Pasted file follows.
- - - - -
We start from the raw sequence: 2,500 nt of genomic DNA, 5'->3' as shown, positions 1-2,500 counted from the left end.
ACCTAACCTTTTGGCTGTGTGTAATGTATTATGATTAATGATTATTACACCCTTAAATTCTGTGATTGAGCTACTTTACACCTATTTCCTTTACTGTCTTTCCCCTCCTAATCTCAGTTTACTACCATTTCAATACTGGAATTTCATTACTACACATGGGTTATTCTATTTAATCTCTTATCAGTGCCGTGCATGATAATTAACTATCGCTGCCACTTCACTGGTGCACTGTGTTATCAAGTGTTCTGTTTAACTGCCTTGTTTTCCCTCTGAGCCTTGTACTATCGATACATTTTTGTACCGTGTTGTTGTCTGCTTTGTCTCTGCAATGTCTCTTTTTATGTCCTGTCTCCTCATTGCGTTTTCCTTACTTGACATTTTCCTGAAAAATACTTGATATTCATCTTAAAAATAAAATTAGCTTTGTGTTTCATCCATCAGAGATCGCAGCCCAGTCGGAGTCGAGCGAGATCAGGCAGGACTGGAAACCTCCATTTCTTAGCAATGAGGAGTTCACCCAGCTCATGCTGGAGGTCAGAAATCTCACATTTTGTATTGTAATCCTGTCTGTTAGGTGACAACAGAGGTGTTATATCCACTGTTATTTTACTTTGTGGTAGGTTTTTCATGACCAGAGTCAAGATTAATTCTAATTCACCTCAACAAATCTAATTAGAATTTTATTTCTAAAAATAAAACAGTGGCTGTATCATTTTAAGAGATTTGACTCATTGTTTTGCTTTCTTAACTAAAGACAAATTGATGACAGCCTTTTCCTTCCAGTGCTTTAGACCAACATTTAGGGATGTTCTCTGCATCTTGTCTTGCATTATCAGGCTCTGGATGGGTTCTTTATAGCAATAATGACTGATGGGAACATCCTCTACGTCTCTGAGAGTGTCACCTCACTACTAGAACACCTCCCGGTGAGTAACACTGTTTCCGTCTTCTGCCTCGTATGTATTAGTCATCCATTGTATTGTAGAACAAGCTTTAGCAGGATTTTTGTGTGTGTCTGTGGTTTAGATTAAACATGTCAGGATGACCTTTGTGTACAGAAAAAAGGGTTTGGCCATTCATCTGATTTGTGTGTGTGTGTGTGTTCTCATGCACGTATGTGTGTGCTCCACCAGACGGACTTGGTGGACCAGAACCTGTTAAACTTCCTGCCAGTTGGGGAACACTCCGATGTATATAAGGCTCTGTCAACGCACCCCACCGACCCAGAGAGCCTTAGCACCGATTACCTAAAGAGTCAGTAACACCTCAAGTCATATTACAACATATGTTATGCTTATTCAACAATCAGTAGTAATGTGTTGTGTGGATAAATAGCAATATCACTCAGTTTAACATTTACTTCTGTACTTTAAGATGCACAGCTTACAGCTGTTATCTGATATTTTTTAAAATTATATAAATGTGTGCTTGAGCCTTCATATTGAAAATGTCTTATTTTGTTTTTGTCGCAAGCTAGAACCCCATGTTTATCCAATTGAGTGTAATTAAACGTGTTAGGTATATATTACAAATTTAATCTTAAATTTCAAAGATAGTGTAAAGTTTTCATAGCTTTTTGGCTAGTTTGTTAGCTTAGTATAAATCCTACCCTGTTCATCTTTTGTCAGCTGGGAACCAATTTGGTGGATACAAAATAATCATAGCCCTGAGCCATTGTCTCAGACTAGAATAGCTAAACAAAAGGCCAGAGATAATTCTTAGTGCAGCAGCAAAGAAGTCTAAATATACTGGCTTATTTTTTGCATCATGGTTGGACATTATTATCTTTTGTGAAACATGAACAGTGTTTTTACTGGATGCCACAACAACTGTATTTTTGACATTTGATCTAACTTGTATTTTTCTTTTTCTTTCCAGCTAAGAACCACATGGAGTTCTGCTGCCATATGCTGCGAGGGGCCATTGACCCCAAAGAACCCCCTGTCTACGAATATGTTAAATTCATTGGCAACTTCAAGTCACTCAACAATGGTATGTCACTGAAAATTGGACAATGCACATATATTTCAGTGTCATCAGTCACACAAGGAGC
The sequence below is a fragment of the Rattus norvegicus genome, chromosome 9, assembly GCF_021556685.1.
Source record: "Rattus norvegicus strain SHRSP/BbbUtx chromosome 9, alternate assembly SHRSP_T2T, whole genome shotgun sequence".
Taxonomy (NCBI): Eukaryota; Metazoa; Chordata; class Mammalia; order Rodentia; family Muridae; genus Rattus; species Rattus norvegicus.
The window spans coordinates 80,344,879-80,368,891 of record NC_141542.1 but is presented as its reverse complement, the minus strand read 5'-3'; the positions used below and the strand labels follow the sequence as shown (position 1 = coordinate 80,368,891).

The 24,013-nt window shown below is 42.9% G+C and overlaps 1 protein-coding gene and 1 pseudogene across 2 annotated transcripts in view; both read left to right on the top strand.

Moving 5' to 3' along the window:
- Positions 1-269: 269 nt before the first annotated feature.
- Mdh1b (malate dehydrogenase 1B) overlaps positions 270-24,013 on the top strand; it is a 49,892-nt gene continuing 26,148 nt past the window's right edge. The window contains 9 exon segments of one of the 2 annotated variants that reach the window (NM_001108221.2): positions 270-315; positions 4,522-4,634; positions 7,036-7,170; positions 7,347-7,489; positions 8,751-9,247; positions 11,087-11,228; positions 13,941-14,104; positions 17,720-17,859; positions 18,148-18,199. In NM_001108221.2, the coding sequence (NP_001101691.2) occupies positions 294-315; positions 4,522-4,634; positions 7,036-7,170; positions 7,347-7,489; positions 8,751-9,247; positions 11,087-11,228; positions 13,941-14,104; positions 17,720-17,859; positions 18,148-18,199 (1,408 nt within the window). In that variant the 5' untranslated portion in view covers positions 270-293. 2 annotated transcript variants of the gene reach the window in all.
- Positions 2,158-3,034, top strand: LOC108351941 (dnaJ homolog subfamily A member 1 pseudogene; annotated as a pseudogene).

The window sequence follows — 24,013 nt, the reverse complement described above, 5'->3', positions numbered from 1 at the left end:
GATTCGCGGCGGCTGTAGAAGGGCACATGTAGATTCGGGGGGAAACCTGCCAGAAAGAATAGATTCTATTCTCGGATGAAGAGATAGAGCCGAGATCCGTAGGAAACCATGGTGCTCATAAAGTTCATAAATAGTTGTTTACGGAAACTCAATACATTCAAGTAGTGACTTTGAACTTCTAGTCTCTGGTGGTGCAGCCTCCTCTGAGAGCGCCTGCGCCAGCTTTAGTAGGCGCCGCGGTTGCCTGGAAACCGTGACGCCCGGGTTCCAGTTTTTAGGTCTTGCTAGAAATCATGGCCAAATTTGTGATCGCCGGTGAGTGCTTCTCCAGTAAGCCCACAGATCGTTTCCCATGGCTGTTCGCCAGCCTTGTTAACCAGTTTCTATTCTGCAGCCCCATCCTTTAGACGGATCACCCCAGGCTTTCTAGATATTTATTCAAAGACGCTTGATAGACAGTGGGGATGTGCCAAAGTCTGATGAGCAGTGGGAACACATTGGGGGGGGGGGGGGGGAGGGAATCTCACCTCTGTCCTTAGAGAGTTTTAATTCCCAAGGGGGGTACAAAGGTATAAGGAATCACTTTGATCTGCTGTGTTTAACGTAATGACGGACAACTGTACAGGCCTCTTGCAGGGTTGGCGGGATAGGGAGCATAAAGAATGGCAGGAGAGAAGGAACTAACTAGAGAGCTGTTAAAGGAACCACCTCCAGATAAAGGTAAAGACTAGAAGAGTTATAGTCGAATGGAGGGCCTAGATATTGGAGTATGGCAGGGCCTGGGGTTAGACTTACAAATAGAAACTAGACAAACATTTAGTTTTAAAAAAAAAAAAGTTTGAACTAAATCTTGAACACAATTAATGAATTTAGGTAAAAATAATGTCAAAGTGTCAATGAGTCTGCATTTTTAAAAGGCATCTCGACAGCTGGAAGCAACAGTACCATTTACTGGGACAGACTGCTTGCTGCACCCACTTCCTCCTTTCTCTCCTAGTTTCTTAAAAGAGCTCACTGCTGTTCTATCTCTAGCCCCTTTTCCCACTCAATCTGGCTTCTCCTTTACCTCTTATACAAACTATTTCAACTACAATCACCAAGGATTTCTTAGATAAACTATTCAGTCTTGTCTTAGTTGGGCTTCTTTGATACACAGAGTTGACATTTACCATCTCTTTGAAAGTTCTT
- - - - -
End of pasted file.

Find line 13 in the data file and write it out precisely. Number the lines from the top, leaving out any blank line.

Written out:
GATTCGCGGCGGCTGTAGAAGGGCACATGTAGATTCGGGGGGAAACCTGCCAGAAAGAATAGATTCTATTCTCGGATGAAGAGATAGAGCCGAGATCCGTAGGAAACCATGGTGCTCATAAAGTTCATAAATAGTTGTTTACGGAAACTCAATACATTCAAGTAGTGACTTTGAACTTCTAGTCTCTGGTGGTGCAGCCTCCTCTGAGAGCGCCTGCGCCAGCTTTAGTAGGCGCCGCGGTTGCCTGGAAACCGTGACGCCCGGGTTCCAGTTTTTAGGTCTTGCTAGAAATCATGGCCAAATTTGTGATCGCCGGTGAGTGCTTCTCCAGTAAGCCCACAGATCGTTTCCCATGGCTGTTCGCCAGCCTTGTTAACCAGTTTCTATTCTGCAGCCCCATCCTTTAGACGGATCACCCCAGGCTTTCTAGATATTTATTCAAAGACGCTTGATAGACAGTGGGGATGTGCCAAAGTCTGATGAGCAGTGGGAACACATTGGGGGGGGGGGGGGGGAGGGAATCTCACCTCTGTCCTTAGAGAGTTTTAATTCCCAAGGGGGGTACAAAGGTATAAGGAATCACTTTGATCTGCTGTGTTTAACGTAATGACGGACAACTGTACAGGCCTCTTGCAGGGTTGGCGGGATAGGGAGCATAAAGAATGGCAGGAGAGAAGGAACTAACTAGAGAGCTGTTAAAGGAACCACCTCCAGATAAAGGTAAAGACTAGAAGAGTTATAGTCGAATGGAGGGCCTAGATATTGGAGTATGGCAGGGCCTGGGGTTAGACTTACAAATAGAAACTAGACAAACATTTAGTTTTAAAAAAAAAAAAGTTTGAACTAAATCTTGAACACAATTAATGAATTTAGGTAAAAATAATGTCAAAGTGTCAATGAGTCTGCATTTTTAAAAGGCATCTCGACAGCTGGAAGCAACAGTACCATTTACTGGGACAGACTGCTTGCTGCACCCACTTCCTCCTTTCTCTCCTAGTTTCTTAAAAGAGCTCACTGCTGTTCTATCTCTAGCCCCTTTTCCCACTCAATCTGGCTTCTCCTTTACCTCTTATACAAACTATTTCAACTACAATCACCAAGGATTTCTTAGATAAACTATTCAGTCTTGTCTTAGTTGGGCTTCTTTGATACACAGAGTTGACATTTACCATCTCTTTGAAAGTTCTT